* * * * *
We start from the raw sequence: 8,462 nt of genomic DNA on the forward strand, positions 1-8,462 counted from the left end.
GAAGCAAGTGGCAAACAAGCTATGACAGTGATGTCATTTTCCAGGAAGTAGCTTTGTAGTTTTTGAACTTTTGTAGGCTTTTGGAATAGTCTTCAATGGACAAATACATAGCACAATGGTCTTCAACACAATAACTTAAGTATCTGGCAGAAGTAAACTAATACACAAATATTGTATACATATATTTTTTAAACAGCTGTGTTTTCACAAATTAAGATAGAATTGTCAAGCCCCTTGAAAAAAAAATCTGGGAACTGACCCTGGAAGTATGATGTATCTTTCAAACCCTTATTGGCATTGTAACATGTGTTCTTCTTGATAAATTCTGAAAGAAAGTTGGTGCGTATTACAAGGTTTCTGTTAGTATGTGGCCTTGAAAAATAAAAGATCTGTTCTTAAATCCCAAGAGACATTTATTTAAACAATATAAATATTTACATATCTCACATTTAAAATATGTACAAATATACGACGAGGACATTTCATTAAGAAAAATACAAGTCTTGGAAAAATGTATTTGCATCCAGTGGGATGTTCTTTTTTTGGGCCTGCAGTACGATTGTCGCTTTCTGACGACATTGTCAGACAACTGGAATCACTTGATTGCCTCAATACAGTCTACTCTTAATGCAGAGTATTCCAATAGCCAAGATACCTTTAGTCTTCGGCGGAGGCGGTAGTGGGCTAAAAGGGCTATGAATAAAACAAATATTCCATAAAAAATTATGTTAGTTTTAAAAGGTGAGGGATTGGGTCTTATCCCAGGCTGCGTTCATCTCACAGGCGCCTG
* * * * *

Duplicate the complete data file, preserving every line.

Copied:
We start from the raw sequence: 8,462 nt of genomic DNA on the forward strand, positions 1-8,462 counted from the left end.
GAAGCAAGTGGCAAACAAGCTATGACAGTGATGTCATTTTCCAGGAAGTAGCTTTGTAGTTTTTGAACTTTTGTAGGCTTTTGGAATAGTCTTCAATGGACAAATACATAGCACAATGGTCTTCAACACAATAACTTAAGTATCTGGCAGAAGTAAACTAATACACAAATATTGTATACATATATTTTTTAAACAGCTGTGTTTTCACAAATTAAGATAGAATTGTCAAGCCCCTTGAAAAAAAAATCTGGGAACTGACCCTGGAAGTATGATGTATCTTTCAAACCCTTATTGGCATTGTAACATGTGTTCTTCTTGATAAATTCTGAAAGAAAGTTGGTGCGTATTACAAGGTTTCTGTTAGTATGTGGCCTTGAAAAATAAAAGATCTGTTCTTAAATCCCAAGAGACATTTATTTAAACAATATAAATATTTACATATCTCACATTTAAAATATGTACAAATATACGACGAGGACATTTCATTAAGAAAAATACAAGTCTTGGAAAAATGTATTTGCATCCAGTGGGATGTTCTTTTTTTGGGCCTGCAGTACGATTGTCGCTTTCTGACGACATTGTCAGACAACTGGAATCACTTGATTGCCTCAATACAGTCTACTCTTAATGCAGAGTATTCCAATAGCCAAGATACCTTTAGTCTTCGGCGGAGGCGGTAGTGGGCTAAAAGGGCTATGAATAAAACAAATATTCCATAAAAAATTATGTTAGTTTTAAAAGGTGAGGGATTGGGTCTTATCCCAGGCTGCGTTCATCTCACAGGCGCCTG